Writing is a deeply personal act. Everything else on this website, and in the podcast, will talk to you about craftsmanship, about your character’s transformations and your own as an author. About pulling your reader in and not letting them eat or sleep until they’ve finished the book you’ve written.
You’ll hear us sign off with it almost every episode: write selfishly.
But with that mandate, we ask so much courage from you. To expose the deepest parts of your heart. Expose the things you even keep secret from yourself. The best stories even teach their authors about themselves. It’s a journey of growth for all parties involved.
As an author, there comes a moment when you must choose if you want to monetize your art. Monetize a part of your soul. You’re putting yourself on display with your writing. It’s a fact of life: if you monetize it (whatever “it” is) then people will criticize it. You will be criticized for it.
The other option is to keep it secret; keep it safe. Never let it out of the box. If no one knows, then no one will think worse of you for it, right? Most writers actually fall into this category. They write for their own entertainment, and that’s enough. They may have a blog, or never even type up what they write. That’s okay.
I’ll say it again: that’s okay.
There is no shame in writing solely for yourself. I say to those of you that have chosen this path: write selfishly. Write freely. Keep writing, and don’t ever stop.
“But what! Isn’t the whole point of writing to make money?”
If that’s your question, I’d in turn ask you to examine why you’re writing at all. If you’re looking for a paycheck, there are plenty of other – easier and less painful – ways to make a living.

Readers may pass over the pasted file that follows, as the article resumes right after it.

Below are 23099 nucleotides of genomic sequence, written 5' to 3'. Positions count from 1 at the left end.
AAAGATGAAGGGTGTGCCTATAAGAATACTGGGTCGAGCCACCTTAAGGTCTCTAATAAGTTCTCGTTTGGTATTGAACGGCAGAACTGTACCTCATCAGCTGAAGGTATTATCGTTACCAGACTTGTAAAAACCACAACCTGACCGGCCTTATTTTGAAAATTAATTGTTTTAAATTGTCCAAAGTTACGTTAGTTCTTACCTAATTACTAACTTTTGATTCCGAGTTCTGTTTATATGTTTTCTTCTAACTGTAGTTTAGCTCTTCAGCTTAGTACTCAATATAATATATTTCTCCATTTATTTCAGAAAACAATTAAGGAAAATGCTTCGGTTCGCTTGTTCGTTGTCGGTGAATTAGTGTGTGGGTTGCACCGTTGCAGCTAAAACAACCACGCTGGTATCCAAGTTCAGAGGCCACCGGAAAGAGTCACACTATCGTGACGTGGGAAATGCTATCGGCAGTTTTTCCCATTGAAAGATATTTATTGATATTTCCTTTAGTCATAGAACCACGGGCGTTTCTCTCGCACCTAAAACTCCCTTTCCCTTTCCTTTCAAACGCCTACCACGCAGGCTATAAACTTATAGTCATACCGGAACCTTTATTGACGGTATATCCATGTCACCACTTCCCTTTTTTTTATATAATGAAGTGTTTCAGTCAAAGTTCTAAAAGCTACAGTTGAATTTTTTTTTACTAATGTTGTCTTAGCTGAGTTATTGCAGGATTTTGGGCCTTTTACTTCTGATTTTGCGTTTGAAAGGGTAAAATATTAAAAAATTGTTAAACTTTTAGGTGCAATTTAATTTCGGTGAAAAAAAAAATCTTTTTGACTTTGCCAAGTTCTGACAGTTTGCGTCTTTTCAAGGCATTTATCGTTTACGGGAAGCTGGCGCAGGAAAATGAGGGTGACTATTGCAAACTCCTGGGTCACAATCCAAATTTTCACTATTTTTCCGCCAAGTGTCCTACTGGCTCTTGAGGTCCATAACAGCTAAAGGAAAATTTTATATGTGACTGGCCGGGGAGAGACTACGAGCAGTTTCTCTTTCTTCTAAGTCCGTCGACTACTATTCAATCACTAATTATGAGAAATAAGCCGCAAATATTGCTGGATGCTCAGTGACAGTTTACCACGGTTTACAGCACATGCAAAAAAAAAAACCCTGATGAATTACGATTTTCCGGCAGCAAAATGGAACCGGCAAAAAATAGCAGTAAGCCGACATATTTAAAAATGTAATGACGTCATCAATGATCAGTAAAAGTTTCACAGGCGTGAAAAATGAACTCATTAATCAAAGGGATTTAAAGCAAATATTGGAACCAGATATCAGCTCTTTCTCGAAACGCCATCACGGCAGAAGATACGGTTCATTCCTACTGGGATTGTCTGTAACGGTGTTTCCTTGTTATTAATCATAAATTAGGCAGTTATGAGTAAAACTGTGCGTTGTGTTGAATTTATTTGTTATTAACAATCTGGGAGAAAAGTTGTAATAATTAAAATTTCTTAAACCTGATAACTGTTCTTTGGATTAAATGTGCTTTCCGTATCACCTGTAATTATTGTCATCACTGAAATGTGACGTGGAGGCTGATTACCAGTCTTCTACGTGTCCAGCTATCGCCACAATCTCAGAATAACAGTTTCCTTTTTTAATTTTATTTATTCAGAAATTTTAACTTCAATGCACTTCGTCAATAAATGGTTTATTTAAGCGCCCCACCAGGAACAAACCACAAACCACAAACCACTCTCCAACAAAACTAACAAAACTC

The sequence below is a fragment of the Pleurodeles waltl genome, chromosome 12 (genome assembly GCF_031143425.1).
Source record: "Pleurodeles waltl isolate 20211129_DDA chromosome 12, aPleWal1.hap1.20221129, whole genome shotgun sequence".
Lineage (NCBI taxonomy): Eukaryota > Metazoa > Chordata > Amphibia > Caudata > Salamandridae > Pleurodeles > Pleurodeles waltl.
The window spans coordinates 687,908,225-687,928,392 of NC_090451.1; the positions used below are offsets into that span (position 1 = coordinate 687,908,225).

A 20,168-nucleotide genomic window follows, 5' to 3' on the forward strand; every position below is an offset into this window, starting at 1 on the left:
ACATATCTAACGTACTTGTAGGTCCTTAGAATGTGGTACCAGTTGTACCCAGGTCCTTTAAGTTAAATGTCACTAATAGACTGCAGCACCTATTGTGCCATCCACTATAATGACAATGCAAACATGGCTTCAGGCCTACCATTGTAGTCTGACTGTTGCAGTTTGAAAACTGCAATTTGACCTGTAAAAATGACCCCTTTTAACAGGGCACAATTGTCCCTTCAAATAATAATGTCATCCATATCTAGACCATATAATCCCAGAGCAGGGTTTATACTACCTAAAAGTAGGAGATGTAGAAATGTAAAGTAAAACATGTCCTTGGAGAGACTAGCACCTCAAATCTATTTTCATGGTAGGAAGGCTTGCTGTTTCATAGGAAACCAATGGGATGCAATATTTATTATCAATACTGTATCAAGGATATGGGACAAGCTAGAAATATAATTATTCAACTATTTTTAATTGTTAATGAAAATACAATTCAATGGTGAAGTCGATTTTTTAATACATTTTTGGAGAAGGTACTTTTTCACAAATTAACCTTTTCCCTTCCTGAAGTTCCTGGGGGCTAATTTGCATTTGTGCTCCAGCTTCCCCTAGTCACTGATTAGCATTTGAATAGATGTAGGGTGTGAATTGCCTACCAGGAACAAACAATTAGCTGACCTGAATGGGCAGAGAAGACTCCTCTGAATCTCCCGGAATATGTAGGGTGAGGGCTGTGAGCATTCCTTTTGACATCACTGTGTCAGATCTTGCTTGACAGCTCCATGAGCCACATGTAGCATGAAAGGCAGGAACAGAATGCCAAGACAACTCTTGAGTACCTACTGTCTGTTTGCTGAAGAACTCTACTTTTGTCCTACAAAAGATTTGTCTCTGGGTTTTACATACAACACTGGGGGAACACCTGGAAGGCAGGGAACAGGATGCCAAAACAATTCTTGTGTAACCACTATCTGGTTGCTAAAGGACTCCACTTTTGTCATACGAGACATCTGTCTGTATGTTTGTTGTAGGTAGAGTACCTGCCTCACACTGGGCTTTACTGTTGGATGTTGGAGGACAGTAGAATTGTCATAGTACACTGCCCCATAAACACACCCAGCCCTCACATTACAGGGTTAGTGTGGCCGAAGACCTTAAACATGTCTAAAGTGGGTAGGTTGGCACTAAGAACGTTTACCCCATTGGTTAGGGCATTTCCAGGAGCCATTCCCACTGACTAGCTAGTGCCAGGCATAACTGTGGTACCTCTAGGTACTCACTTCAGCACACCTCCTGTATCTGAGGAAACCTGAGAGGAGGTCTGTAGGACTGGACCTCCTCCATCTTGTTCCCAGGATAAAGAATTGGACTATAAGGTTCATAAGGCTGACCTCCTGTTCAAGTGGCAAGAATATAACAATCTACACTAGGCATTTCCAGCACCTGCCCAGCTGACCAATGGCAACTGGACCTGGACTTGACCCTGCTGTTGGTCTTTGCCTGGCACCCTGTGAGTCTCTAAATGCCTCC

Writing is a calling. Many people know from a young age that they’re bound to be a storyteller. Others discover it later in life. Whatever your journey is, it’s up to you to take it.
Writers are a special breed. We don’t just experience the world, we see it for the truth behind the facade. There’s something chewing away at our hearts, and it only relaxes when we let it free with a pen or keyboard.
Once you hand your work to others, you’re vulnerable. It’s inevitably painful. There will be heartbreak. Agony. A raw exposure of your soul that makes you question why you didn’t just become an accountant.
But there’s a joy in sharing your work with others. In knowing that they giggled at your joke, or wept at the same part of the story that brought you to tears when you wrote it. A true, contented warmth in knowing your offerings helped someone escape a terribly mundane reality.
As someone interested in monetizing their art, you need to have that conversation with yourself. Do you really want to put yourself out there? For sale, in that way, for the sake of your story?
If the answer’s yes, you need to sign that contract in your soul before publishing.
The choice is yours.